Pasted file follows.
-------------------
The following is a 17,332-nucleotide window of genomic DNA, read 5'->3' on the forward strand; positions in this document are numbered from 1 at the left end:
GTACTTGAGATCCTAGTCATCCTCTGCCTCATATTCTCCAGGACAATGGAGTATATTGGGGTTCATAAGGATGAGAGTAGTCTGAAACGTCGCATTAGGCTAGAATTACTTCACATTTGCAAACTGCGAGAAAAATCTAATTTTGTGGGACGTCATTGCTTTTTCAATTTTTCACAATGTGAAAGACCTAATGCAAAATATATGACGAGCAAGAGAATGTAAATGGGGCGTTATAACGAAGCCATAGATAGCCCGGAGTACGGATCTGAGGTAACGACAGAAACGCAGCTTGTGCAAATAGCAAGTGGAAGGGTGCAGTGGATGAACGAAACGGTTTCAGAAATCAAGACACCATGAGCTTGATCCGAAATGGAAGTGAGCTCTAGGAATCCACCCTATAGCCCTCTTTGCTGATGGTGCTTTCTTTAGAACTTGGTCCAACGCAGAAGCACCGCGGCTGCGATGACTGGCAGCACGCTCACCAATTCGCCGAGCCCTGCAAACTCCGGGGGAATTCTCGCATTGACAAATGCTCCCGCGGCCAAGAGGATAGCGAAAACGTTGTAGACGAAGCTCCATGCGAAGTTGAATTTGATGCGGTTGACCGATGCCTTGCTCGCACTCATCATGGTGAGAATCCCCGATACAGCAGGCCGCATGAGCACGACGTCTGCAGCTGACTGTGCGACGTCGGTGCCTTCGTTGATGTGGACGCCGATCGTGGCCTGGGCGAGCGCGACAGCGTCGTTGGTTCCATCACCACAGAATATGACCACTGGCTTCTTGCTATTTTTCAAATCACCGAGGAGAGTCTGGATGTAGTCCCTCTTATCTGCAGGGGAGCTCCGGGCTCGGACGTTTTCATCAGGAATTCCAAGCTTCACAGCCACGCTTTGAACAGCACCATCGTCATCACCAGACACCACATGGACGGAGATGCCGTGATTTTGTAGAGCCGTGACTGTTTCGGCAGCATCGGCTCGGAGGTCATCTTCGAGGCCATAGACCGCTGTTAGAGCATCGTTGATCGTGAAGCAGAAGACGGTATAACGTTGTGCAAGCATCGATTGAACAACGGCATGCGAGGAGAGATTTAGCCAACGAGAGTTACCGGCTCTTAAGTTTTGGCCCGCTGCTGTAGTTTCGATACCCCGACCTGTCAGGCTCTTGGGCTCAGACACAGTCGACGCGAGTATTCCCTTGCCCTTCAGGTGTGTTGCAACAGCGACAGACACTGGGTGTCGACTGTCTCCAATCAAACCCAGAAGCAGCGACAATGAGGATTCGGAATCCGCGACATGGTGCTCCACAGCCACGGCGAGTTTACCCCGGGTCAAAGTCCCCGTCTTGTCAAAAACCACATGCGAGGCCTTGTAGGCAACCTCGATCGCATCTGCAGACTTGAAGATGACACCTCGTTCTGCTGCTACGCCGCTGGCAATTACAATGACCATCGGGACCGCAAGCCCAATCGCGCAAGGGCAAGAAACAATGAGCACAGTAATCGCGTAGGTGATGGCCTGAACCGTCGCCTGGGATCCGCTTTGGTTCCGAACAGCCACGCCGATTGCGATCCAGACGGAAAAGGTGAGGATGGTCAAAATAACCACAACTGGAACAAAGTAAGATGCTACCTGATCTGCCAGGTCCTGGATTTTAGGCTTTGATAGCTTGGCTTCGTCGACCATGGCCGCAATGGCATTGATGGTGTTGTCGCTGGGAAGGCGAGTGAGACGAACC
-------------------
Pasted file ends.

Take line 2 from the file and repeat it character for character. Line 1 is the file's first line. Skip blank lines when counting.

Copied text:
GTACTTGAGATCCTAGTCATCCTCTGCCTCATATTCTCCAGGACAATGGAGTATATTGGGGTTCATAAGGATGAGAGTAGTCTGAAACGTCGCATTAGGCTAGAATTACTTCACATTTGCAAACTGCGAGAAAAATCTAATTTTGTGGGACGTCATTGCTTTTTCAATTTTTCACAATGTGAAAGACCTAATGCAAAATATATGACGAGCAAGAGAATGTAAATGGGGCGTTATAACGAAGCCATAGATAGCCCGGAGTACGGATCTGAGGTAACGACAGAAACGCAGCTTGTGCAAATAGCAAGTGGAAGGGTGCAGTGGATGAACGAAACGGTTTCAGAAATCAAGACACCATGAGCTTGATCCGAAATGGAAGTGAGCTCTAGGAATCCACCCTATAGCCCTCTTTGCTGATGGTGCTTTCTTTAGAACTTGGTCCAACGCAGAAGCACCGCGGCTGCGATGACTGGCAGCACGCTCACCAATTCGCCGAGCCCTGCAAACTCCGGGGGAATTCTCGCATTGACAAATGCTCCCGCGGCCAAGAGGATAGCGAAAACGTTGTAGACGAAGCTCCATGCGAAGTTGAATTTGATGCGGTTGACCGATGCCTTGCTCGCACTCATCATGGTGAGAATCCCCGATACAGCAGGCCGCATGAGCACGACGTCTGCAGCTGACTGTGCGACGTCGGTGCCTTCGTTGATGTGGACGCCGATCGTGGCCTGGGCGAGCGCGACAGCGTCGTTGGTTCCATCACCACAGAATATGACCACTGGCTTCTTGCTATTTTTCAAATCACCGAGGAGAGTCTGGATGTAGTCCCTCTTATCTGCAGGGGAGCTCCGGGCTCGGACGTTTTCATCAGGAATTCCAAGCTTCACAGCCACGCTTTGAACAGCACCATCGTCATCACCAGACACCACATGGACGGAGATGCCGTGATTTTGTAGAGCCGTGACTGTTTCGGCAGCATCGGCTCGGAGGTCATCTTCGAGGCCATAGACCGCTGTTAGAGCATCGTTGATCGTGAAGCAGAAGACGGTATAACGTTGTGCAAGCATCGATTGAACAACGGCATGCGAGGAGAGATTTAGCCAACGAGAGTTACCGGCTCTTAAGTTTTGGCCCGCTGCTGTAGTTTCGATACCCCGACCTGTCAGGCTCTTGGGCTCAGACACAGTCGACGCGAGTATTCCCTTGCCCTTCAGGTGTGTTGCAACAGCGACAGACACTGGGTGTCGACTGTCTCCAATCAAACCCAGAAGCAGCGACAATGAGGATTCGGAATCCGCGACATGGTGCTCCACAGCCACGGCGAGTTTACCCCGGGTCAAAGTCCCCGTCTTGTCAAAAACCACATGCGAGGCCTTGTAGGCAACCTCGATCGCATCTGCAGACTTGAAGATGACACCTCGTTCTGCTGCTACGCCGCTGGCAATTACAATGACCATCGGGACCGCAAGCCCAATCGCGCAAGGGCAAGAAACAATGAGCACAGTAATCGCGTAGGTGATGGCCTGAACCGTCGCCTGGGATCCGCTTTGGTTCCGAACAGCCACGCCGATTGCGATCCAGACGGAAAAGGTGAGGATGGTCAAAATAACCACAACTGGAACAAAGTAAGATGCTACCTGATCTGCCAGGTCCTGGATTTTAGGCTTTGATAGCTTGGCTTCGTCGACCATGGCCGCAATGGCATTGATGGTGTTGTCGCTGGGAAGGCGAGTGAGACGAACC